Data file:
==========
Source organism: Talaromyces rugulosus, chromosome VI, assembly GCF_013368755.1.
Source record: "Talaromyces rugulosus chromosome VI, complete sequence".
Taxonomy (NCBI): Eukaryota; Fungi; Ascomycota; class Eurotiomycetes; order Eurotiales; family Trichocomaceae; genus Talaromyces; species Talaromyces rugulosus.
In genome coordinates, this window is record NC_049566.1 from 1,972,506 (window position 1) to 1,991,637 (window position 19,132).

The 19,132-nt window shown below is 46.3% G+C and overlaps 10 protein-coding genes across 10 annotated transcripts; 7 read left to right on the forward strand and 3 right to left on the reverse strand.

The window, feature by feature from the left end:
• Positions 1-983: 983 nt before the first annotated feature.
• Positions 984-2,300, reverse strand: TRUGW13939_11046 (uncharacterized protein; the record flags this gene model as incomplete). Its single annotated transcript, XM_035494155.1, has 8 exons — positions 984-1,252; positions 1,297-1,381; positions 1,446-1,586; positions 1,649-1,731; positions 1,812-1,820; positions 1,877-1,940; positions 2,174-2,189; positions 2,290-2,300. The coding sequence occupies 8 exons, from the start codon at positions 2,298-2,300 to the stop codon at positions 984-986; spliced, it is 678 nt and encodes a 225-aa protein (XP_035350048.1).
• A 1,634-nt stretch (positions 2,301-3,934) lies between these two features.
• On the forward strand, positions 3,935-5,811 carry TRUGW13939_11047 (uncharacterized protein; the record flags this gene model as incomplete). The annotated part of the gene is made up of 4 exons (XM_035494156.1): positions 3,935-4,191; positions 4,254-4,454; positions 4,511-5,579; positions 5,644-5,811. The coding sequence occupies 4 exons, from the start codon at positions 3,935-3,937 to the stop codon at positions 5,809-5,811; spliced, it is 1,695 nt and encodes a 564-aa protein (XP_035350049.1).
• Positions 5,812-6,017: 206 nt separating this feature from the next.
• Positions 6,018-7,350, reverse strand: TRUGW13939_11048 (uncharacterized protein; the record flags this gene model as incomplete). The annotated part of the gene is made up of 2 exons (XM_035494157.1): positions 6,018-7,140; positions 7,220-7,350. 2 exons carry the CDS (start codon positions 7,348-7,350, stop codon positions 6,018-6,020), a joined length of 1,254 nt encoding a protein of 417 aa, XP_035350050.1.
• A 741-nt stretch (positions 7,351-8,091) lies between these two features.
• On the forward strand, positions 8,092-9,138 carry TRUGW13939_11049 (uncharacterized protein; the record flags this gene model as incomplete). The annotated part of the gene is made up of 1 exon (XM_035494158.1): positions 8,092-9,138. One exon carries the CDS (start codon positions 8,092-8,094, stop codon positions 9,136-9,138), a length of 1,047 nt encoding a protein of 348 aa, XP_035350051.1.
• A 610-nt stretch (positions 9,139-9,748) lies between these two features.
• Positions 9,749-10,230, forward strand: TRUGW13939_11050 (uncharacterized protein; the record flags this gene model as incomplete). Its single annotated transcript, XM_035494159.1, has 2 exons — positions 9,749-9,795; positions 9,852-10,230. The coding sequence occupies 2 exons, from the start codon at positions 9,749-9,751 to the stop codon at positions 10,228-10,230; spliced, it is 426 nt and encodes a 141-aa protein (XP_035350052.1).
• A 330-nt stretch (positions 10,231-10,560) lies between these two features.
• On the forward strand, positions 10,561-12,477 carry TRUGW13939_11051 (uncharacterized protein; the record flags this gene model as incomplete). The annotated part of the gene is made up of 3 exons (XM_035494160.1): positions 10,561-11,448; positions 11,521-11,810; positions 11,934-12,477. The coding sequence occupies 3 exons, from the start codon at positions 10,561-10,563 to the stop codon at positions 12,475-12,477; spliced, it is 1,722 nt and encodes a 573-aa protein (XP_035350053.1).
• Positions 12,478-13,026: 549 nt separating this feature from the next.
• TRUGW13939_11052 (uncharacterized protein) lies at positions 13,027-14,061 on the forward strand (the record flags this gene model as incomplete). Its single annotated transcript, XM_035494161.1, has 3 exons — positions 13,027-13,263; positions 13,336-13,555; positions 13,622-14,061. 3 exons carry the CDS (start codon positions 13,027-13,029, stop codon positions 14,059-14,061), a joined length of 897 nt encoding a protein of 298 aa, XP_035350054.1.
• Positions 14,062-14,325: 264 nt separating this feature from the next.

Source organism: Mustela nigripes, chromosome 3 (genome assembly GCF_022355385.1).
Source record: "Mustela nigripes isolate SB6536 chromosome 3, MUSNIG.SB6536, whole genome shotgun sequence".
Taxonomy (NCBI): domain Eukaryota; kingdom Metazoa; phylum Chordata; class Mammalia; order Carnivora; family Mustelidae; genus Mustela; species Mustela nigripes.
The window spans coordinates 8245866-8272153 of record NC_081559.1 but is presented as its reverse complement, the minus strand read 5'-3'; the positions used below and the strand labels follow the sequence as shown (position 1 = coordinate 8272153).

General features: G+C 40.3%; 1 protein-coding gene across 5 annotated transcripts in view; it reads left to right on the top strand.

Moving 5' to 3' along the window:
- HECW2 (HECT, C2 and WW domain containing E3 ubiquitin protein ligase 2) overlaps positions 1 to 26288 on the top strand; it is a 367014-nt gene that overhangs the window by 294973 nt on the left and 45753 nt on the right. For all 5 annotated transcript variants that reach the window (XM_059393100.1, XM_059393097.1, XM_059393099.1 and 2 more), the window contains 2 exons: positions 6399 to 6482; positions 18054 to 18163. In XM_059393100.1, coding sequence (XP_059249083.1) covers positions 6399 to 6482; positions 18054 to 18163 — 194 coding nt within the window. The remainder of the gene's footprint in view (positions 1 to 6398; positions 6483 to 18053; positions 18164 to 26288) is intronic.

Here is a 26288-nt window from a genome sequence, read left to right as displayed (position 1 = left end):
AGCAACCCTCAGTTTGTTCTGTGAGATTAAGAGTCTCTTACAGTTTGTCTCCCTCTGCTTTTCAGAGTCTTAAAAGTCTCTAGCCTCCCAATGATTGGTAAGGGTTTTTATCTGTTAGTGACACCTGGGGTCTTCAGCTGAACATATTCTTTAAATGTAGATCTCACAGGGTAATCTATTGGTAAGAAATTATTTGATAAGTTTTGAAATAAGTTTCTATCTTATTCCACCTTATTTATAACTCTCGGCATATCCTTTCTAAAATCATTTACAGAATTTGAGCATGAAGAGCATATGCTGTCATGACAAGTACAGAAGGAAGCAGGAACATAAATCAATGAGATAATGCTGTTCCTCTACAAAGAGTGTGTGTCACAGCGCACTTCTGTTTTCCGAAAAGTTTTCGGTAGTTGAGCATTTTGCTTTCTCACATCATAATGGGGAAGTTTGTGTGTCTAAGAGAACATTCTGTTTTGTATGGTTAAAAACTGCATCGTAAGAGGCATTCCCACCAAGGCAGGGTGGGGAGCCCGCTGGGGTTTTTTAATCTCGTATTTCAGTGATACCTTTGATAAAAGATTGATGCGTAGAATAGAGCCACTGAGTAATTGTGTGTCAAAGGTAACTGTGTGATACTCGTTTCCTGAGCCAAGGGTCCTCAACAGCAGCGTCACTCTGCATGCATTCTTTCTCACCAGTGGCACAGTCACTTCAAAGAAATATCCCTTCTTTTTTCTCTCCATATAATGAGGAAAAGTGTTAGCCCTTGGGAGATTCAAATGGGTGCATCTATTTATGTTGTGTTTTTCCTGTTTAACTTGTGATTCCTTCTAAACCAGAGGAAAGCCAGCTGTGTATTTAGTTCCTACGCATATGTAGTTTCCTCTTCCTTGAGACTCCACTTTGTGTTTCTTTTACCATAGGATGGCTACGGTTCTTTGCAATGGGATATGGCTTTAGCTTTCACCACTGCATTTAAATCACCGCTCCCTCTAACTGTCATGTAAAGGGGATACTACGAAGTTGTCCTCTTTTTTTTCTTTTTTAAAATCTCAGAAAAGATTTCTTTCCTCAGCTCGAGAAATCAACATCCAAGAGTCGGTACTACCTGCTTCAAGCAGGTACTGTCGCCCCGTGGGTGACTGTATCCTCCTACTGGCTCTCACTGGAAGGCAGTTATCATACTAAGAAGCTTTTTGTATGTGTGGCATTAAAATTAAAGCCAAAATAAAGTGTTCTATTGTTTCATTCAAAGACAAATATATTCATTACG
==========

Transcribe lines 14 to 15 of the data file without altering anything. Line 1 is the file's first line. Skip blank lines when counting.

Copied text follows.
• On the forward strand, positions 8,092-9,138 carry TRUGW13939_11049 (uncharacterized protein; the record flags this gene model as incomplete). The annotated part of the gene is made up of 1 exon (XM_035494158.1): positions 8,092-9,138. One exon carries the CDS (start codon positions 8,092-8,094, stop codon positions 9,136-9,138), a length of 1,047 nt encoding a protein of 348 aa, XP_035350051.1.
• A 610-nt stretch (positions 9,139-9,748) lies between these two features.